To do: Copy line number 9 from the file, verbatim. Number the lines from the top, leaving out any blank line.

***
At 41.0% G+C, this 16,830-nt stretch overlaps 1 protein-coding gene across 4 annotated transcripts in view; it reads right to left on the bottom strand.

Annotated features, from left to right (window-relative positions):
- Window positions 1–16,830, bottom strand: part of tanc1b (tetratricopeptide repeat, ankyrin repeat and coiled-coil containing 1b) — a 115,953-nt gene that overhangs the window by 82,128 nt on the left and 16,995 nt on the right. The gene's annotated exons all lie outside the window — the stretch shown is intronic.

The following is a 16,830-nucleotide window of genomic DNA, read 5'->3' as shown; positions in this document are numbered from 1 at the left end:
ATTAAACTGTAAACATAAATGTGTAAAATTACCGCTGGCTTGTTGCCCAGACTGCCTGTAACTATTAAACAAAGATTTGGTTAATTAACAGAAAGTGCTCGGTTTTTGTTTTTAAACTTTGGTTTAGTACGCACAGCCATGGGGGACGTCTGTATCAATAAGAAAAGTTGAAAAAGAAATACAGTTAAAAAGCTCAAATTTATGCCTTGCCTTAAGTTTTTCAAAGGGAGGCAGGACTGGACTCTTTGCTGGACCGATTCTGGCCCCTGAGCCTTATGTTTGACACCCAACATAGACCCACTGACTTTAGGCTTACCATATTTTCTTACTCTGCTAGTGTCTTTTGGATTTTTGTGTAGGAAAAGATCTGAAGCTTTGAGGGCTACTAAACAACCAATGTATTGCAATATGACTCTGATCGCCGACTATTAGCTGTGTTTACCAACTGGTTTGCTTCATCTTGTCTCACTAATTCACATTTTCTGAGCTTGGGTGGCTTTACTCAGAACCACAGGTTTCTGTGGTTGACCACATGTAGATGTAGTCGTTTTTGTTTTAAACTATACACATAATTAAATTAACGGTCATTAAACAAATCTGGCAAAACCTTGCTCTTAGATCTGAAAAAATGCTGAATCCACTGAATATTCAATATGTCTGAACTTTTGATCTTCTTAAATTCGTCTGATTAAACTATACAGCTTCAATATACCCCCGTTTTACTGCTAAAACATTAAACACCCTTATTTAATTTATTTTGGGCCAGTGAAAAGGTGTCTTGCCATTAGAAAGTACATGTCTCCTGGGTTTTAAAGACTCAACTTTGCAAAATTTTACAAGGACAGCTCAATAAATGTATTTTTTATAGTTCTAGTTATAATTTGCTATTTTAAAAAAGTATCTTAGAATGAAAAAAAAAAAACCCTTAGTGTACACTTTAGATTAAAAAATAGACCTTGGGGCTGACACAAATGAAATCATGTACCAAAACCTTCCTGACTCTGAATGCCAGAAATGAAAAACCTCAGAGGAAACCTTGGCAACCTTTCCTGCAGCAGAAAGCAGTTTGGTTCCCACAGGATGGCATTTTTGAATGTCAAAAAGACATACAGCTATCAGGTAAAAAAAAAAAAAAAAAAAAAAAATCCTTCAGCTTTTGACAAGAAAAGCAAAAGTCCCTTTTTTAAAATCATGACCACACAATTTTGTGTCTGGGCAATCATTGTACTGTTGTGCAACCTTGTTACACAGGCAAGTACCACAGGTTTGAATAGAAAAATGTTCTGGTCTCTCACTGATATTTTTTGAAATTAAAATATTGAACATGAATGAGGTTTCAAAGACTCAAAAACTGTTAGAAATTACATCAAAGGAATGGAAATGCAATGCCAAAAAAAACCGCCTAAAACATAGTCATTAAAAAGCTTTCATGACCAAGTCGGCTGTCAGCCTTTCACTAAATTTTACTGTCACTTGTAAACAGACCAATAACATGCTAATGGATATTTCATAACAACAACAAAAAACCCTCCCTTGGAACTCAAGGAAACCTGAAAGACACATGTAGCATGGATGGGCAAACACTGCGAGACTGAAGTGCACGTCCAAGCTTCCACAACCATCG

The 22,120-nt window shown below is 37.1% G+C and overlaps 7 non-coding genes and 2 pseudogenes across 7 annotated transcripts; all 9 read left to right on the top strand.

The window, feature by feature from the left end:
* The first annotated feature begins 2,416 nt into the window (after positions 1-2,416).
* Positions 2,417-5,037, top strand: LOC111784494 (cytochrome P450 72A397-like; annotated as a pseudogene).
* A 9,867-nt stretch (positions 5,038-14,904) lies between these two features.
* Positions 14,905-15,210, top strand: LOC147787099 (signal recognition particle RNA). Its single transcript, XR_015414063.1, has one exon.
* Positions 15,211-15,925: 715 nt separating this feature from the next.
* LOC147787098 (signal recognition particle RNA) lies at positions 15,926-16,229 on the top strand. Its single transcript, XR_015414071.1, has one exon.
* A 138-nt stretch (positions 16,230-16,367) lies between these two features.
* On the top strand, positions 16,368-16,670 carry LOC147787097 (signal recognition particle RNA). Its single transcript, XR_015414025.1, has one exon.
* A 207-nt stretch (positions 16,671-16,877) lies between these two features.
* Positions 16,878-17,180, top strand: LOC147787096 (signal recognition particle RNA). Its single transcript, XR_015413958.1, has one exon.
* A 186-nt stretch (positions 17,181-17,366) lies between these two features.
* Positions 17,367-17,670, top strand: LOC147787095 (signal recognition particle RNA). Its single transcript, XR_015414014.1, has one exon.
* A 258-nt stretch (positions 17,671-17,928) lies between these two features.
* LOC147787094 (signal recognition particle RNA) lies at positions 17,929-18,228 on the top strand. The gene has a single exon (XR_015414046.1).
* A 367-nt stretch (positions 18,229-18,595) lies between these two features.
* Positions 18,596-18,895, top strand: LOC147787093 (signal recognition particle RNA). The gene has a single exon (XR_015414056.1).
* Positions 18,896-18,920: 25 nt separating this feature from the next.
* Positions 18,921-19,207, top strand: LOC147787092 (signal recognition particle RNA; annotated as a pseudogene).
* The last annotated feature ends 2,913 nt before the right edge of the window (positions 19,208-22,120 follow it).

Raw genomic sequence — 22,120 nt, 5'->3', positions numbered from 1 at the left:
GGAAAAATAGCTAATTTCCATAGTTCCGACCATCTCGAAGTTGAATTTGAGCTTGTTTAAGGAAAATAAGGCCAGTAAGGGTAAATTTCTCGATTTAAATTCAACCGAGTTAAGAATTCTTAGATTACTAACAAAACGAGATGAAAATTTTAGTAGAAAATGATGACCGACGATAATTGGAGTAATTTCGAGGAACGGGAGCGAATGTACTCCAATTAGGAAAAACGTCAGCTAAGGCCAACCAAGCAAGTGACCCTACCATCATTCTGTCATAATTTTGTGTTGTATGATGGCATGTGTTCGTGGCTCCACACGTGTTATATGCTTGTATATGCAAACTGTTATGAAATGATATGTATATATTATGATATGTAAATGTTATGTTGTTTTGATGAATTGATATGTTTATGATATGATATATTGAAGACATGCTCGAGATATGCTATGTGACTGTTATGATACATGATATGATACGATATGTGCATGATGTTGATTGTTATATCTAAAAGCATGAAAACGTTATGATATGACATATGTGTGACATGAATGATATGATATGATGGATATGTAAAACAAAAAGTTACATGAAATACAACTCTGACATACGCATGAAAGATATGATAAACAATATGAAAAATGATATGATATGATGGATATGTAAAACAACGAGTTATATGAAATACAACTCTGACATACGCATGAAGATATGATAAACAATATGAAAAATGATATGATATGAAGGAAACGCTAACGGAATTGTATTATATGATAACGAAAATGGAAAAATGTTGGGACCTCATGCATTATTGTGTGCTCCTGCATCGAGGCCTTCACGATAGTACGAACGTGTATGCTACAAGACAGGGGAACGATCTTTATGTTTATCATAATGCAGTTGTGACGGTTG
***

* Positions 2,417-5,037, top strand: LOC111784494 (cytochrome P450 72A397-like; annotated as a pseudogene).